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Thermo-regulation in frogs

Frogs are ectothermic amphibians who are unable to regulate their temperatures internally like birds or mammals. Instead they need to warm up using other things outside their bodies- this action is called thermoregulation. Ectotherms use behavioural mechanisms to control their body temperatures.

If a frog is too hot, it may retreat to water. The water is cooler than the air and does not only cool the frog through conduction but also rehydrates it, which allows it to use evaporative cooling to stabilise its body temperature- when temperatures are high, water evaporates from the skin of frogs, which produces a cooling effect therefore, as long as they have access to water, they are able to adapt to high temperatures. This is why moisture and humidity are vital for a frog’s survival.

Another solution to cool down is to move to shelter in a cooler and more sheltered location. Terrestrial frogs such as Spadefoot Toads may dig a burrow or bury themselves in litter. Green tree frogs hide under tree bark or inside a tree hollow in order to cool down.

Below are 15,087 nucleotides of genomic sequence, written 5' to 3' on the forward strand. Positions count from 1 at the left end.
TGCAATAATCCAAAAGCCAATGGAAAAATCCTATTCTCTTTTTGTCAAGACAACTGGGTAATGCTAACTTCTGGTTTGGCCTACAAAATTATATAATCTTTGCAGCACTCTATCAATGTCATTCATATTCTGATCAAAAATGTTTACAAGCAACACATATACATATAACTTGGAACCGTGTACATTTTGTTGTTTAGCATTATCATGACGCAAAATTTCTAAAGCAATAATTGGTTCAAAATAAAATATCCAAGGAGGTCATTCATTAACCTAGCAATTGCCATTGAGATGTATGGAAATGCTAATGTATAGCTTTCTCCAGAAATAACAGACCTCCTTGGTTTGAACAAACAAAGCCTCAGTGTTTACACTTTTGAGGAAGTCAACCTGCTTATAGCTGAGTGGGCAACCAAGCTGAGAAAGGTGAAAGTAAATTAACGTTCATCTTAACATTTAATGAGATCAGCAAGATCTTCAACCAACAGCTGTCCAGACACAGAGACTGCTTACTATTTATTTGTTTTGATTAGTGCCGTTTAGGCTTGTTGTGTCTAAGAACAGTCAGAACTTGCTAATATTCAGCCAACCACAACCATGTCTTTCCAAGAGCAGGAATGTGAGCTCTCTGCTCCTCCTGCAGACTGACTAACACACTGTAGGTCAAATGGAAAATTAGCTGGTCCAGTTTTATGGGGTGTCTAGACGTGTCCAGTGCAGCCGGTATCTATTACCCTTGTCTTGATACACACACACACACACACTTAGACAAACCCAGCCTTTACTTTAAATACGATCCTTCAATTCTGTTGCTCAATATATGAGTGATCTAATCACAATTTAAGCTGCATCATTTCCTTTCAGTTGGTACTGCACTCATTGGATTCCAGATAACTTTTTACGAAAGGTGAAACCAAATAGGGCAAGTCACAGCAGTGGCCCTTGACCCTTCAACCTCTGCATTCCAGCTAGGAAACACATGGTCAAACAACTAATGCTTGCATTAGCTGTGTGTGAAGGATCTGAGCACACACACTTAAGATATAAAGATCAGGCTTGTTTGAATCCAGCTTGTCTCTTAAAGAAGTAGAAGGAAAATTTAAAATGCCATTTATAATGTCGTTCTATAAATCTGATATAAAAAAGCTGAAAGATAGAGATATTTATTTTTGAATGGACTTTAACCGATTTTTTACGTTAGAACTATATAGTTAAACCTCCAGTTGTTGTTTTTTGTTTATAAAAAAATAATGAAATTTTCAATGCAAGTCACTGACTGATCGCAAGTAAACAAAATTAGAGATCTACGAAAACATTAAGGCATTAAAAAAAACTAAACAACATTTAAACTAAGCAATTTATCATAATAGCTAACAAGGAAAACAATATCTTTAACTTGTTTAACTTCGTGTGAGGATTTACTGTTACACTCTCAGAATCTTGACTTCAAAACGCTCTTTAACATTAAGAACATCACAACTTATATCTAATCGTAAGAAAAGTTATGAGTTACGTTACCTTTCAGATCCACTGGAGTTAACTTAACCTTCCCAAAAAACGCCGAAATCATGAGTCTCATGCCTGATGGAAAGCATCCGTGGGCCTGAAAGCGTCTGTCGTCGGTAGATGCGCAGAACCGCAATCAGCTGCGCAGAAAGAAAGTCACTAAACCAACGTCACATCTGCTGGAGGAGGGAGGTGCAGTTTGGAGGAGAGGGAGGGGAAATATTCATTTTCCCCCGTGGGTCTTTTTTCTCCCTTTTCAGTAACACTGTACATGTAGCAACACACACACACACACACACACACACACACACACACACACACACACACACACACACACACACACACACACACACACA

Some frogs undergo aestivation, which is like a period of dormancy- it is defined as a state of reduced metabolic activity in warm or dry periods whereby the frogs ‘sleep’ in a shelter for months at a time. While aestivating, some frogs produce a mucous cocoon or retain their shed skin to slow down water loss. When the frog feels the soil or leaf litter’s moisture content rising, it will start to become active again.

Frogs hibernate to escape the freezing temperatures of winter. Their heartbeats and breathing slow, their body temperature drops to nearly match the outside temperature, and they pass the time in a state of dormancy. Aquatic frogs hibernate under water and take in oxygen from the water through their skin. They spend most of the winter lying on top of the bottom's mud or partially buried in mud. At times, they may even slowly swim around. Terrestrial frogs normally hibernate on land. Spring peepers, for example, are not adept at digging; instead they find deep holes or cracks in logs or rocks, or simply burrow down in the leaf litter as far as they can.

Some frog species such as the Tree Frog are able to change their colours or patterns in order to thermoregulate as darker coloured frogs tend to warm up more quickly and lighter coloured frogs cool off more quickly. When temperatures are cool, frogs need to bask in the sunshine to warm up enough to be able to move.

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